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Full Lunar Eclipse Delights Americas

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Photo of the eclipse taken by Brian Day, Director of Education and Public Outreach at Ames Research Center. (Credit: NASA)

Photo of the eclipse taken by Brian Day, Director of Education and Public Outreach at Ames Research Center. (Credit: NASA)

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MOUNTAIN VIEW (AP) — Sky-gazers in North and South America were treated to a full lunar eclipse — at least those fortunate enough to have clear skies.

The moon was eclipsed by the Earth’s shadow early Tuesday, beginning around 12 a.m. for 5 ½ hours. The total phase of the eclipse lasted just 78 minutes.

For some, the moon appeared red-orange because of all the sunsets and sunrises shimmering from Earth, thus the name “blood moon.”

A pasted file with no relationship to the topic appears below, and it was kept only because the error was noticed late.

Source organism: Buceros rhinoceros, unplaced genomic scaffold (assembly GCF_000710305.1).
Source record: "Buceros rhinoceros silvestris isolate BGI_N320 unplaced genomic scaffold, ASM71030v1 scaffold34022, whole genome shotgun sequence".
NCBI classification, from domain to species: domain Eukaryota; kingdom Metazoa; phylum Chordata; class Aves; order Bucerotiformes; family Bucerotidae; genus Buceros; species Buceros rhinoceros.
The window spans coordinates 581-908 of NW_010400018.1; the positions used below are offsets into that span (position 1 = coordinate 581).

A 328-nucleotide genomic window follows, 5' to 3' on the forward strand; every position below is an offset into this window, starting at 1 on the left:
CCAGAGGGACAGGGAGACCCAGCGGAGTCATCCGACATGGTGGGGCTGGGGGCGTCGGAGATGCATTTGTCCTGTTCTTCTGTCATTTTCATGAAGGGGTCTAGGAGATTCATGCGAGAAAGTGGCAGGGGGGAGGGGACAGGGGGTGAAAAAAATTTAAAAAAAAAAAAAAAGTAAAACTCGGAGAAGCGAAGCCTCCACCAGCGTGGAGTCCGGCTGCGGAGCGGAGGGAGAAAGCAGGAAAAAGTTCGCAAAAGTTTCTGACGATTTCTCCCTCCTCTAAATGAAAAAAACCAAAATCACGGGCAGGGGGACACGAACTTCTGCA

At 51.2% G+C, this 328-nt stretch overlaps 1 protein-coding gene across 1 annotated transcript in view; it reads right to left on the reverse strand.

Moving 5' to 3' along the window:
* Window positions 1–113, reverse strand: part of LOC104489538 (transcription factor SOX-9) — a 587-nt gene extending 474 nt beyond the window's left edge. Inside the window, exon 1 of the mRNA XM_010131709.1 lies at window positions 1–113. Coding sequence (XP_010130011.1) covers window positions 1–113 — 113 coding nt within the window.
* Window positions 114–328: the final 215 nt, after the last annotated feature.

It’s the first of four eclipses this year and the first of four total lunar eclipses this year and next. In the meantime, get ready for a solar eclipse in two weeks.

NASA got good news Tuesday: Its moon-orbiting spacecraft, LADEE survived the eclipse. Scientists had feared LADEE might freeze up in the cold darkness.

 

Copyright 2014 The Associated Press. All rights reserved. This material may not be published, broadcast, rewritten or redistributed.

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